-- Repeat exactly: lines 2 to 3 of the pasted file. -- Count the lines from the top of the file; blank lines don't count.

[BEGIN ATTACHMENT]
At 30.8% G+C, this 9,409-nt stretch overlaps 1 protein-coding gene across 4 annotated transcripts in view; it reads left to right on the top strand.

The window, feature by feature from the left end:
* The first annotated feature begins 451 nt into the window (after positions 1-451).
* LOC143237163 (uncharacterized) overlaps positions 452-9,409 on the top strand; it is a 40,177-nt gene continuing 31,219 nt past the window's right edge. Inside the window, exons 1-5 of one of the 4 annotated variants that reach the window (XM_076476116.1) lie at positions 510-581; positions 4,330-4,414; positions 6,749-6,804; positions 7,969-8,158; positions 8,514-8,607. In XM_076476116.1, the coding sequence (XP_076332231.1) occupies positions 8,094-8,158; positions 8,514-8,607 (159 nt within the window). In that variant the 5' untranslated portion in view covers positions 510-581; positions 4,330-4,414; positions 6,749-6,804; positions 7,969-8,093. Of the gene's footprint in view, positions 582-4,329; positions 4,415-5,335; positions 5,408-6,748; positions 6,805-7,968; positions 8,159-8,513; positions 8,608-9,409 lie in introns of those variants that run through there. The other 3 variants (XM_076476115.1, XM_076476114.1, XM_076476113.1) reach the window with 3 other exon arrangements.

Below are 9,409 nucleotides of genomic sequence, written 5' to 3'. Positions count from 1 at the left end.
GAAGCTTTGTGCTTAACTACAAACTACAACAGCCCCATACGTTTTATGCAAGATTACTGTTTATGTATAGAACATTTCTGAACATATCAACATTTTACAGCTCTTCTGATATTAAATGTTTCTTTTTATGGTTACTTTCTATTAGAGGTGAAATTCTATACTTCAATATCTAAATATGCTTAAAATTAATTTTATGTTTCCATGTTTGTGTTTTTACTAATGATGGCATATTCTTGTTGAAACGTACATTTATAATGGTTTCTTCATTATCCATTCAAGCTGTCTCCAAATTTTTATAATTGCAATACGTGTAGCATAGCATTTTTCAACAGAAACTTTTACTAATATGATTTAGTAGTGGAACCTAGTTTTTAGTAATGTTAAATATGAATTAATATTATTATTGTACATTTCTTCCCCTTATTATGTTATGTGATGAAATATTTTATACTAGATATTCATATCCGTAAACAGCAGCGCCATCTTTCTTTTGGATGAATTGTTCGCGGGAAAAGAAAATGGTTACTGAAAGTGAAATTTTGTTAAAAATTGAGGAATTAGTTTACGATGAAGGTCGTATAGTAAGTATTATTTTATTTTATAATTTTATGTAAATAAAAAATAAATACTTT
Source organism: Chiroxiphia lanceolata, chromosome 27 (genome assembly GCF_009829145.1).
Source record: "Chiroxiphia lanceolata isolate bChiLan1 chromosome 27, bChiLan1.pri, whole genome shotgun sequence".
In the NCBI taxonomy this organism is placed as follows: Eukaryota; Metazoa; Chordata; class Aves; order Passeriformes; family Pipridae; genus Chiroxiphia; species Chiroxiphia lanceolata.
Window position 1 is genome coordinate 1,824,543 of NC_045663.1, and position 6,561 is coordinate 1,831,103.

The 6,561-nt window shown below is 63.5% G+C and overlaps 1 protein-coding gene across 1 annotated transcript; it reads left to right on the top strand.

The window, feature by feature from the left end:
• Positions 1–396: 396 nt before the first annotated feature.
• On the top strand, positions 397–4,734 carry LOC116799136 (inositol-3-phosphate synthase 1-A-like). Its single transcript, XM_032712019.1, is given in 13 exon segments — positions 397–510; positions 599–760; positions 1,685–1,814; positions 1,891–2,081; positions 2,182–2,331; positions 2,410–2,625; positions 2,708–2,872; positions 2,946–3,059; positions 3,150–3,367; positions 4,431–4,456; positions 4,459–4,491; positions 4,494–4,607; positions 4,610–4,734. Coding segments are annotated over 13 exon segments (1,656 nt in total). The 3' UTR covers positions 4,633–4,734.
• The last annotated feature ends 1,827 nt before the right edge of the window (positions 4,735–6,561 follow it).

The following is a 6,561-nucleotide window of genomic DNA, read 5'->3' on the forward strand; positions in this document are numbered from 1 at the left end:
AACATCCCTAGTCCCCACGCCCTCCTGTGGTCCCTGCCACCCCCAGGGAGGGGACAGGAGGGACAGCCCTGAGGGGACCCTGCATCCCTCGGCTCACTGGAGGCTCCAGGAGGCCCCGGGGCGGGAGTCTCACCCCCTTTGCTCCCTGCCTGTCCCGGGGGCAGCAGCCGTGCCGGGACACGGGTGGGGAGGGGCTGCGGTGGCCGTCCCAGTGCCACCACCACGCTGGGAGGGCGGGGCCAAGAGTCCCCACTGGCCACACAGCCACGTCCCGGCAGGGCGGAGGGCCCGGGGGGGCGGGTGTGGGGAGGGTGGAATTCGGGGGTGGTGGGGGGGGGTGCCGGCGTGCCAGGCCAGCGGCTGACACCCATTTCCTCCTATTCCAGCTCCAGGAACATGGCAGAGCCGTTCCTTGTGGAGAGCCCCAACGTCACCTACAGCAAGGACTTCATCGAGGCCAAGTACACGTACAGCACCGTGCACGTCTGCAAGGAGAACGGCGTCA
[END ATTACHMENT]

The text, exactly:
The window, feature by feature from the left end:
* The first annotated feature begins 451 nt into the window (after positions 1-451).